This article originally appeared in the Friday June 14, 2019 issue of the Progress Times.
Mission may spend $5 million to study the Madero bridge project, hiring consultants to conduct an environmental assessment and feasibility study that focuses on rail.
The city budgeted $5 million for the environmental assessment and railroad-focused feasibility study, Mayor Armando “Doc” O’caña said Monday.
“We have allocated — and I say ‘we’ — the city of Mission has allocated $5 million for building the bridge,” O’caña said. “I told them to be careful with that because they’re going to think that the environmental is going to cost $5 million. We don’t know that until we request for qualifications.”
O’caña said the budget will cover an environmental assessment, the railroad bridge feasibility study and similar work on the Mexican side of the Madero crossing.
The Mission City Council tabled the request for qualifications on Monday after City Attorney Gus Martinez asked members to meet privately about a legal matter.
O’caña attempted to jump-start the Madero bridge project after he became mayor.
The U.S. State Department authorized Mission to build an “international rail and vehicular bridge” at Madero in 1978.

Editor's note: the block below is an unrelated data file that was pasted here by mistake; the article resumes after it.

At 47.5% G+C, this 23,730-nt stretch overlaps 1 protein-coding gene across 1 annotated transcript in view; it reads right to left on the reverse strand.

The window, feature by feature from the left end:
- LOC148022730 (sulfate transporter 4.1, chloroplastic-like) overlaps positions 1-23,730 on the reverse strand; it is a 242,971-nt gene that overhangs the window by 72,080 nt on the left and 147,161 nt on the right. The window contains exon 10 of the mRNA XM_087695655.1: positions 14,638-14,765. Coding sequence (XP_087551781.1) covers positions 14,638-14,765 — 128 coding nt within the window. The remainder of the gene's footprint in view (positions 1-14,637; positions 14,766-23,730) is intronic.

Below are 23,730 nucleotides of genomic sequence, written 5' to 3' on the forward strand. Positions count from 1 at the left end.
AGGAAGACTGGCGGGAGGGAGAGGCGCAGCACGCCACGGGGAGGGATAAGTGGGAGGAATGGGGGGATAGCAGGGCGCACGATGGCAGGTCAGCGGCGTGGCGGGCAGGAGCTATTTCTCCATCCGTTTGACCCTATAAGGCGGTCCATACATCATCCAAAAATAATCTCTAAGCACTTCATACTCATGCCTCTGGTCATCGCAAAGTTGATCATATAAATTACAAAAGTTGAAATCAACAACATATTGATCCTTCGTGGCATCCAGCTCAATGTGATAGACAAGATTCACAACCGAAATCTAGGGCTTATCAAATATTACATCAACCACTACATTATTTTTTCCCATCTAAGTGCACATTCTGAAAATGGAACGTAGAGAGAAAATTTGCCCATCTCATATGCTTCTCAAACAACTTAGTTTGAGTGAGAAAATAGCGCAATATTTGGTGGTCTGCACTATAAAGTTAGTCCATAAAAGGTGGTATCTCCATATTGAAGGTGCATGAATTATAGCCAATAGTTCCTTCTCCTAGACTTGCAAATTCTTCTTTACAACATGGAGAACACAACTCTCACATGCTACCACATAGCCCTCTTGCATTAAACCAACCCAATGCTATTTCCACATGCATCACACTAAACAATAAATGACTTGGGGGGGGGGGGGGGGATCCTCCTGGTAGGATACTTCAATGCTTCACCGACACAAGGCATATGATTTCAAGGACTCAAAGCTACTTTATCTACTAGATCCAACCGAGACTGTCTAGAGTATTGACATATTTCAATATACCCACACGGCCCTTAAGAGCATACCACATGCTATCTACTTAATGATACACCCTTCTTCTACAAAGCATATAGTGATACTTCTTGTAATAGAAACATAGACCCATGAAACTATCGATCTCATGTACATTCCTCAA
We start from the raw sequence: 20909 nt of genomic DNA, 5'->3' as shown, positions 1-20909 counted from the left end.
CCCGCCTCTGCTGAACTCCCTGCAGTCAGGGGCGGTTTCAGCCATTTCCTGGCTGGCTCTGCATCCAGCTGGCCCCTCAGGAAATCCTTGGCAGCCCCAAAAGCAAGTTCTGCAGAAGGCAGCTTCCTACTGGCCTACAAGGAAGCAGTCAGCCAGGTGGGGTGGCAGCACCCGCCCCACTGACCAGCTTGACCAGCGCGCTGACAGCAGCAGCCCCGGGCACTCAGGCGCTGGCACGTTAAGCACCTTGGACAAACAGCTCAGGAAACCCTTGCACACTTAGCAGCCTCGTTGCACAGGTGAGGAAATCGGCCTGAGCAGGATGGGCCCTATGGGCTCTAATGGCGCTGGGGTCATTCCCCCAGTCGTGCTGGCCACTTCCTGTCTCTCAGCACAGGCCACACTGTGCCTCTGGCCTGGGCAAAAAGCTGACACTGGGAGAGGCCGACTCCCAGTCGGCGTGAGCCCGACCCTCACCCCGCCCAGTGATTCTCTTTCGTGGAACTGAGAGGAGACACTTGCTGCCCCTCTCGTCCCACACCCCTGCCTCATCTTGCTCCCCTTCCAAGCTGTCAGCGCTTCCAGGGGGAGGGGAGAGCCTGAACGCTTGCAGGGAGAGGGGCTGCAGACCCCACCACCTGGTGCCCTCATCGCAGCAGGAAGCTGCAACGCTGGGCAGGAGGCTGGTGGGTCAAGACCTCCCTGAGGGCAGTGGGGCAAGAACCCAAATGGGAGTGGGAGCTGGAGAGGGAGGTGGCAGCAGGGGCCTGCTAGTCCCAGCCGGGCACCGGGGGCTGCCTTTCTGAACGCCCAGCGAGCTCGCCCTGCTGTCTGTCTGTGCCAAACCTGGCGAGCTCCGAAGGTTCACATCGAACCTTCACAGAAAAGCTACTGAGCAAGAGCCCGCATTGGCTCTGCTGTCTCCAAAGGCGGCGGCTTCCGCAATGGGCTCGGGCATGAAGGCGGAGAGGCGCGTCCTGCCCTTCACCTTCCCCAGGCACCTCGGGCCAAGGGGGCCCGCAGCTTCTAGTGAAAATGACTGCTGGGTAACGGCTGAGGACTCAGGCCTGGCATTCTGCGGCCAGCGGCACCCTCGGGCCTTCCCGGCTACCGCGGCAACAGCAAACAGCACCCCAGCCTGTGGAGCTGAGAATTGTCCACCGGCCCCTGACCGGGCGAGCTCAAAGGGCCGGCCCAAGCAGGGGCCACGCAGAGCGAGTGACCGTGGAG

Mission sat on the permit for decades. The Anzalduas bridge, which Mission built with assistance from McAllen and Hidalgo, took priority.
A feasibility study prepared by Houston-based S&B Infrastructure determined a standard vehicular bridge would cost $144 million. The study included a financial analysis prepared by Boston-based consulting company Steer Davies Gleave, which warned toll revenue probably wouldn’t cover the initial investment.
The feasibility study, though, didn’t include the railroad component. O’caña said he wants to conduct a new feasibility study that focuses on rail.
Convincing the City Council to pay for the preliminary work could be a major challenge for O’caña.
After cajoling from Mission, both McAllen and Hidalgo approved an agreement that would hand a majority stake in the Madero bridge to Mission. In exchange, however, Mission would pay for all construction costs. McAllen and Hidalgo would pay Mission back with their portion of the toll revenue.
The City Council rejected the agreement, concerned that Mission couldn’t afford the cost.
Mission also plans to pay for an environmental assessment and feasibility study for the Mexican side of the Madero crossing. As part of the process, the city needs to find a partner in Tamaulipas to champion the project.
During a recent meeting with Mexican officials, a woman representing Reynosa mentioned the need for a railroad bridge.
“Reynosa brought up the need: That the railroad is passing through their town, going to Brownsville, to Monterrey. And they want to cross it over into Mission,” O’caña said. “She actually was asking for partners, not knowing that Mission was sitting right next to her. To me, the lights went ‘Ding!” She was probably an angel from God, sent to me at the right time.”